One such plan has already been denied.
Board members said that they expect their latest proposal will be denied by the PED, and the PED will likely then assign them a default teacher evaluation system.
Wednesday’s vote was the next step in a contentious back-and-forth between the PED and the APS board, over how teachers and principals should be evaluated in the coming school year.
After two failed attempts to get a teacher evaluation system passed by the state Legislature, the PED established such a system last summer through administrative rule. The system requires that half of a teacher’s evaluation be based on gains in student achievement, and that one-quarter of an evaluation be based on classroom observations.
State education chief Hanna Skandera has consistently said districts must follow the rule. She has said in the past that there is flexibility built into the rule, which districts should take advantage of. For example, the rule leaves it up to districts to decide how to measure “student achievement” for teachers whose students don’t take the state Standards-Based Assessment.
The APS and Rio Rancho Public Schools boards have both been openly critical of the state system, and met in joint session last month to discuss their concerns. Both boards have now signed a joint resolution, asking for a delay of at least one year in implementing the new system. Both boards have also submitted alternative teacher evaluation plans, which bear some resemblance to the PED rule, but which don’t follow its requirements. For example, APS’ initial proposal would have weighted classroom observations at 50 percent of a teacher’s evaluation and student achievement at 25 percent — the reverse of the weights in the state system.
In a letter dated Monday, Skandera rejected APS’ request for a delay and for a waiver from the rule requirements. Rio Rancho has also submitted a plan to the PED that does not align with the rule requirements, and which places less weight on student achievement. There was no word yet Wednesday on whether the PED had accepted their plan.
The APS board decided Wednesday to submit a second plan, which weights classroom observations at 40 percent, student achievement at 30 percent and other measures at 30 percent. This is closer to the PED rule than APS’ original proposal, but is still not in compliance with the rule.
None of the board members expressed hope that the PED would accept the plan. Instead, they said it would show they were trying to work toward a better evaluation system.
“My thinking is we have to put something forward that shows a good faith effort,” said board member Lorenzo Garcia. “Otherwise, we will be painted into the corner. … And if it doesn’t work, then we can at least say that we gave it our best shot.”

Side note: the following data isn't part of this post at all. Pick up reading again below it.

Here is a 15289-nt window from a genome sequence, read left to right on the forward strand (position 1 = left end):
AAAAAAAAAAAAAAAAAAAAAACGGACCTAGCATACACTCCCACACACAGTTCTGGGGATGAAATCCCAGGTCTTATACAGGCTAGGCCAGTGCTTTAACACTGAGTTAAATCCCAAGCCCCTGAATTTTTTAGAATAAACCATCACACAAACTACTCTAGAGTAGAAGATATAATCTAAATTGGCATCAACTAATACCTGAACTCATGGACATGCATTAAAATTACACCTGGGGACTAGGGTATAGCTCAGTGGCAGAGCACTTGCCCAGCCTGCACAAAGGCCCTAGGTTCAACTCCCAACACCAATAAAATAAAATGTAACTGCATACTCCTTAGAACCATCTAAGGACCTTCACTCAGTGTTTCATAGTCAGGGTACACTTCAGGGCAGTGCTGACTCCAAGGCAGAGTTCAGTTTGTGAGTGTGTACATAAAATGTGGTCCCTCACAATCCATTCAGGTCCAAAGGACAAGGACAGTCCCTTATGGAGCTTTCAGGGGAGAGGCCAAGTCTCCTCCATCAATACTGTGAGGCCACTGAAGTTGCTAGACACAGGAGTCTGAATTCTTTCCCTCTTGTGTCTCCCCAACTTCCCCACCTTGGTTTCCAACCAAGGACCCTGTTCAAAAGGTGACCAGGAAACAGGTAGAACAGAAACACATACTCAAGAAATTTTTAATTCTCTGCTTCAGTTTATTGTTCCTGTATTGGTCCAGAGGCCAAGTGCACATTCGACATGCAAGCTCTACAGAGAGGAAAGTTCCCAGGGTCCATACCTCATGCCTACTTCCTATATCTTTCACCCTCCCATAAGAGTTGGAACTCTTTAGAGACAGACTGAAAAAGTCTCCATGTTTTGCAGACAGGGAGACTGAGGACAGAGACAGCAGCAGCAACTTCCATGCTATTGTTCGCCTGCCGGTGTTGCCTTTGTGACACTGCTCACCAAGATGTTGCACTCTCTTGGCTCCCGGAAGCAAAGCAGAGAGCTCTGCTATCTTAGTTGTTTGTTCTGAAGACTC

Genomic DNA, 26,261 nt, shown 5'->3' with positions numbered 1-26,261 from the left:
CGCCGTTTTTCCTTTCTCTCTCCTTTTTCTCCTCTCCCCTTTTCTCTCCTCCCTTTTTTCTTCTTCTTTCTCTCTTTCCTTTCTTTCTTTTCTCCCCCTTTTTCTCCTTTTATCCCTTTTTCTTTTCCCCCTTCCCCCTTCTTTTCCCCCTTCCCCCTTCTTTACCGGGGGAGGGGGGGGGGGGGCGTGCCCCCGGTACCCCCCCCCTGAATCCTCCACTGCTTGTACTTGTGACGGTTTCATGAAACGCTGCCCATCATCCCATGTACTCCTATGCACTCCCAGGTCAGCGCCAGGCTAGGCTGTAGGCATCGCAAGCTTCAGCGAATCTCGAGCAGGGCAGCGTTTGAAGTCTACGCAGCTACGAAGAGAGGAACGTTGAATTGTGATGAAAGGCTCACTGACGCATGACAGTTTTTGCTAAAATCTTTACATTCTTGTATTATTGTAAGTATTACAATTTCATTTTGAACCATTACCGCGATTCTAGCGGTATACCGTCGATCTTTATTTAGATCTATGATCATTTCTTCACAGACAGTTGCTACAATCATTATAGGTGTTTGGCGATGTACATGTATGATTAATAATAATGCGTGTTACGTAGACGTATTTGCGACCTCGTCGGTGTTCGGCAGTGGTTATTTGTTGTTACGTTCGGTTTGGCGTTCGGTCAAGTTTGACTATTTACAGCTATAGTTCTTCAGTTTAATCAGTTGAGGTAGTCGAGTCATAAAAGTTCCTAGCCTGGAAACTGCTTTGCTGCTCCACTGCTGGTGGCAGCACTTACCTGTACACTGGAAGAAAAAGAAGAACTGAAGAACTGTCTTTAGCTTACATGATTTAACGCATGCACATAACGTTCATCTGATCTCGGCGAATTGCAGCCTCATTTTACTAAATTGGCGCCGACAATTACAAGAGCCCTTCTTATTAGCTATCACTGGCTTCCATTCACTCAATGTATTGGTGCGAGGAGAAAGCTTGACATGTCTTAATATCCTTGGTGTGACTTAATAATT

The decision to submit a second non-compliant plan was approved 4-3, with board members Don Duran, Martin Esquivel and Analee Maestas dissenting.
Esquivel, who is board president, said he would have preferred for the board to submit a plan that complies with the state rule, so the board will have more say in how APS teachers are evaluated next year. The board’s decision will likely result in APS being forced to use a default teacher evaluation system they have no control over.
“I hate to go to a default just because we’re trying to make a statement that’s not going to work,” Esquivel said.
The deadline for districts to submit their own plans is July 3. After that, the state will likely assign them one. Under the default plan, which is likely how APS teachers will be evaluated next school year, teachers whose subjects aren’t tested by the state SBA would have half of their evaluation based on their school’s letter grade, until appropriate end-of-course exams can be developed. Teachers of kindergarten through second grade students would measure student achievement based on an interim assessment.
Other board members said having the state assign APS a default plan would send a clear signal that the district does not endorse the state rule, refuses to be complicit in it and won’t be held liable for it in any future lawsuits.
“I think we’re going to see lawsuits come in when we fire, or try to fire, teachers based on this system,” Duran said. “Therefore, I would say go with the default, because I think we need to make it clear it’s not our system. It doesn’t belong to us. And if we somehow co-opt it and say, ‘OK, well, we’re willing to do an APS/PED thing,’ then we’re owning that.”
Duran said he voted against the board’s decision to submit a second proposal, only because he feels submitting it is of no use.
“I just feel strongly that we’re playing into the hands of a process that is already pre-determined for us,” Duran said. “I do support the board.”